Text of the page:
What utter crap. To say that morality isn't involved in liberalism/progressivism is insane -- most progressives are motivated by real concern for the poor, the disadvantaged, and are opposed to abuses of power. You may disagree with their views, but to try to discredit an entire different perspective by the ridiculous claim they just want power and aren't guided by principles is utterly and completely dishonest and absurd -- making such a claim shows lack of principle. To claim that progressives are mainly concerned with identity politics is similarly silly - that's a small sometimes extreme portion, comparable perhaps the the tea party extremists in the GOP (but smaller and less powerful within the Democratic party).
Most progressives I know want to empower individuals, have a strong belief in liberty (that motivates), and a large number of them go to church and have strong religious beliefs. Many (including myself) were disgusted by Clinton and even though I didn't think impeachment was appropriate, I never liked the way the Clinton White House operated. Both sides do it, it's funny how you seem to think it's only on the left, and ignore all the power grabbing that comes from the right. That's a problem with our political system -- people get addicted to power. Smart people recognize this is a universal problem, but many fall to the pettiness of seeing their side as inherently moral and the other side as having no principles.
What you have done is caricatured all progressives by focusing on your own extreme rendition, with no evidence except sensationalist stories about Clinton and Limbaugh and how SOME people reacted. Sometimes you post things that make sense, McQ, but I'm tempted to use this post as an example of propagandistic BS that is so over the top that it's a sign of the kind of demonization and irrational discourse that has added so much toxicity to our political system. It's disgusting, and it's sad to see that you've fallen this far -- at one point, even when I disagreed with you, I respected many of your principles and often did agree. But this post here is bizarre. And yes, when I see claims on the left that make a similar argument about the right, I'll call them out for that kind of BS. You can do better than this, McQ.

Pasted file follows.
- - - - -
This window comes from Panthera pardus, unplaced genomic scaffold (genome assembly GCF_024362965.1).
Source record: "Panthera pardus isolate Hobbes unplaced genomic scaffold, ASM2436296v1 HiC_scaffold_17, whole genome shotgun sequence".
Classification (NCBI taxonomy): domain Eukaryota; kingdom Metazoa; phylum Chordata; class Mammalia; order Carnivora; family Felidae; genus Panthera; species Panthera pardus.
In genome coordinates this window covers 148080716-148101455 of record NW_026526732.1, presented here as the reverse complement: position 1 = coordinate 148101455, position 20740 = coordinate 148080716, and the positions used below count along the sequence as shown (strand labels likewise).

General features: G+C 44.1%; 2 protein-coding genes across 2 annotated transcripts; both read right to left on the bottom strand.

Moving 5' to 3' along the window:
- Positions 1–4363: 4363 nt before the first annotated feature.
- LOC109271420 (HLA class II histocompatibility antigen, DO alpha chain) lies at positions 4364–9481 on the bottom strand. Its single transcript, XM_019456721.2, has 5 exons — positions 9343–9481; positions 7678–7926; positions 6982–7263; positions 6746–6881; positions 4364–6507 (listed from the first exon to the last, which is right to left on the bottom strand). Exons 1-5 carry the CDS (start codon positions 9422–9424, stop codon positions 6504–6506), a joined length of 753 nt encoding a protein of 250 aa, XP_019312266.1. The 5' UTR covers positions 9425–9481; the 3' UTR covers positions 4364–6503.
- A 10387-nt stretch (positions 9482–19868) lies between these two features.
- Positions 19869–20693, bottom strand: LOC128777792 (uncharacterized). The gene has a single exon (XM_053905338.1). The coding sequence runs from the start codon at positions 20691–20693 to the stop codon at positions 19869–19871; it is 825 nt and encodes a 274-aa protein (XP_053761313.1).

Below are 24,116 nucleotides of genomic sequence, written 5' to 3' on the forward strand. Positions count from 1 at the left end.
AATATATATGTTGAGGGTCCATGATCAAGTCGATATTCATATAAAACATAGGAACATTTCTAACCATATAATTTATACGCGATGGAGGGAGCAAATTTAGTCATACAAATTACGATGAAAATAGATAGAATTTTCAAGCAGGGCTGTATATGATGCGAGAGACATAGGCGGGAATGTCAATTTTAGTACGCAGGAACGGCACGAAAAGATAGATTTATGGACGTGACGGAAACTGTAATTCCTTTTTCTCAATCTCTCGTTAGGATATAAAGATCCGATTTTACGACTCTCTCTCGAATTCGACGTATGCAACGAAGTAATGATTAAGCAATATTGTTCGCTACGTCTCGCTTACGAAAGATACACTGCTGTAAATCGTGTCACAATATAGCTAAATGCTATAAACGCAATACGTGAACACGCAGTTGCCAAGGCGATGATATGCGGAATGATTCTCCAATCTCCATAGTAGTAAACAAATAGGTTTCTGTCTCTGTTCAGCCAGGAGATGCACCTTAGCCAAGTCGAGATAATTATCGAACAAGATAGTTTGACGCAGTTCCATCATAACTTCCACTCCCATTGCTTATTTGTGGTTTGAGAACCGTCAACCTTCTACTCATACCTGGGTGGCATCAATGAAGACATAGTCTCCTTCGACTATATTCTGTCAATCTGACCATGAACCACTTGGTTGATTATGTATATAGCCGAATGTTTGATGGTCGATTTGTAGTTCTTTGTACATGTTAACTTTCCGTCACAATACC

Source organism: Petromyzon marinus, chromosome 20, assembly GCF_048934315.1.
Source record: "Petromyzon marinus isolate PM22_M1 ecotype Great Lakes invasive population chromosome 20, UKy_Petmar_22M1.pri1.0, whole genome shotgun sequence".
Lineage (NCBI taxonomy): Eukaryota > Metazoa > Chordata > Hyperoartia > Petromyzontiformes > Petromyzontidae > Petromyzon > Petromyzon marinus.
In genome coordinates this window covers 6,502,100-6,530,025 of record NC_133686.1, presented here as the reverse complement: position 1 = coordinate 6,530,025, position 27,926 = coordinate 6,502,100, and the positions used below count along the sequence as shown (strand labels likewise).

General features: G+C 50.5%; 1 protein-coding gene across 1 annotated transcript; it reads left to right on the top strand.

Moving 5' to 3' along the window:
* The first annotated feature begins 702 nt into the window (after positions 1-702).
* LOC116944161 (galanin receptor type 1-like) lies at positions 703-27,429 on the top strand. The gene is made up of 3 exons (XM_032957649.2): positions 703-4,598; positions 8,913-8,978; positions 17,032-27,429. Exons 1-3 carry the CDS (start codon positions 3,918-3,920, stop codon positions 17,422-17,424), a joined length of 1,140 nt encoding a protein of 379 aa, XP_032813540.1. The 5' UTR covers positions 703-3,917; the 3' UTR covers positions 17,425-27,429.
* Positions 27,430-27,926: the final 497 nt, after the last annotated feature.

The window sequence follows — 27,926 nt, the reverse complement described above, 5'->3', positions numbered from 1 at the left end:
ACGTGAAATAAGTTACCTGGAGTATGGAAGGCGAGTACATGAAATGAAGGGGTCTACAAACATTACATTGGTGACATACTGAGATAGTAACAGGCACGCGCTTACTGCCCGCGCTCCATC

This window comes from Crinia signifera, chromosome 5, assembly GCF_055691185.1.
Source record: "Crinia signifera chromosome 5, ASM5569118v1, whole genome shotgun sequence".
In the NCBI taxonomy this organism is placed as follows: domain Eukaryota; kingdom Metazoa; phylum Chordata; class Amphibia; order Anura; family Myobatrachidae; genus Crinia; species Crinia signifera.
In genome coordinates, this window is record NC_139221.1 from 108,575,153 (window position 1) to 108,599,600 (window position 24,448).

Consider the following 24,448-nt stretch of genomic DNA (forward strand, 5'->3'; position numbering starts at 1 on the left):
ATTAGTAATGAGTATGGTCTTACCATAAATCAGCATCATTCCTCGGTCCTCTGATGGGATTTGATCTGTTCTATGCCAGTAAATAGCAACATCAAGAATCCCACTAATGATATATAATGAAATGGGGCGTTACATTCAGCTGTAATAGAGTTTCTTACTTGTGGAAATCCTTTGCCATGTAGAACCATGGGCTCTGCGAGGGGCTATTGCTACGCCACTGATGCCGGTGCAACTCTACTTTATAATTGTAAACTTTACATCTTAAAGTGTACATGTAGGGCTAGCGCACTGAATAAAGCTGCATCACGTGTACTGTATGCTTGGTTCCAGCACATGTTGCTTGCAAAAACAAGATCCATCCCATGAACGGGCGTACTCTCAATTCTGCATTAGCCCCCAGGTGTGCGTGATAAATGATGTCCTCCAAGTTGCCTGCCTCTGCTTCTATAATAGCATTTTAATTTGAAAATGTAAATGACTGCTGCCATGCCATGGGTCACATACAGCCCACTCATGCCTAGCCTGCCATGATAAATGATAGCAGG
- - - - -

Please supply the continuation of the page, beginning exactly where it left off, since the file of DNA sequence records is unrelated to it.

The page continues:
1 year, 11 months ago on The problem with “Progressivism”
To be sure, Limbaugh and talk radio - as well as blogs and new media that work against real discussion in order to push an ideological line - are part of the problem. Limbaugh today defend Joseph Kony and the LRA in Uganda, saying that Obama was siding with Muslims and targeting Christians. Unfortunately many people get their politics news from someone so ignorant.
2 years ago on Politics has become a “reality show” of diversion
@Ragspierre Now, Rags, despite your protests people like me are working to try to maintain our standard of living, despite people denying science and having ideologically driven understandings of reality. Someday, you'll be glad people didn't follow your ideology -- or at least your kids will.
2 years ago on Obama claims oil a “fuel of the past”
@timactual That's the point - if we wait until they become economically viable the transition period will be too long. That's why it's important to be getting to be developing alternatives now. Markets are not magical perfect things - they are often flawed and operate without regard to the human consequences of the logic behind choices made.